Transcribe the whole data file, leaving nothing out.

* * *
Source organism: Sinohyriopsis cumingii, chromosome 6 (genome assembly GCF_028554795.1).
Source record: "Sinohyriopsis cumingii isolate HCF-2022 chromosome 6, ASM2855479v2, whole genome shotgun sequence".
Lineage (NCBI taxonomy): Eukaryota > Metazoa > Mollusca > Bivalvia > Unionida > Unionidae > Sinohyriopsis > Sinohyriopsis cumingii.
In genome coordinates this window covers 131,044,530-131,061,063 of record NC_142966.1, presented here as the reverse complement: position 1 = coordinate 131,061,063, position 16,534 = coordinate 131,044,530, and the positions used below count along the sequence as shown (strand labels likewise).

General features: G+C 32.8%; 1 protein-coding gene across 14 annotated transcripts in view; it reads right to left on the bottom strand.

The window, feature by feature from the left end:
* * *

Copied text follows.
Source organism: Sinohyriopsis cumingii, chromosome 6 (genome assembly GCF_028554795.1).
Source record: "Sinohyriopsis cumingii isolate HCF-2022 chromosome 6, ASM2855479v2, whole genome shotgun sequence".
Lineage (NCBI taxonomy): Eukaryota > Metazoa > Mollusca > Bivalvia > Unionida > Unionidae > Sinohyriopsis > Sinohyriopsis cumingii.
In genome coordinates this window covers 131,044,530-131,061,063 of record NC_142966.1, presented here as the reverse complement: position 1 = coordinate 131,061,063, position 16,534 = coordinate 131,044,530, and the positions used below count along the sequence as shown (strand labels likewise).

General features: G+C 32.8%; 1 protein-coding gene across 14 annotated transcripts in view; it reads right to left on the bottom strand.

The window, feature by feature from the left end: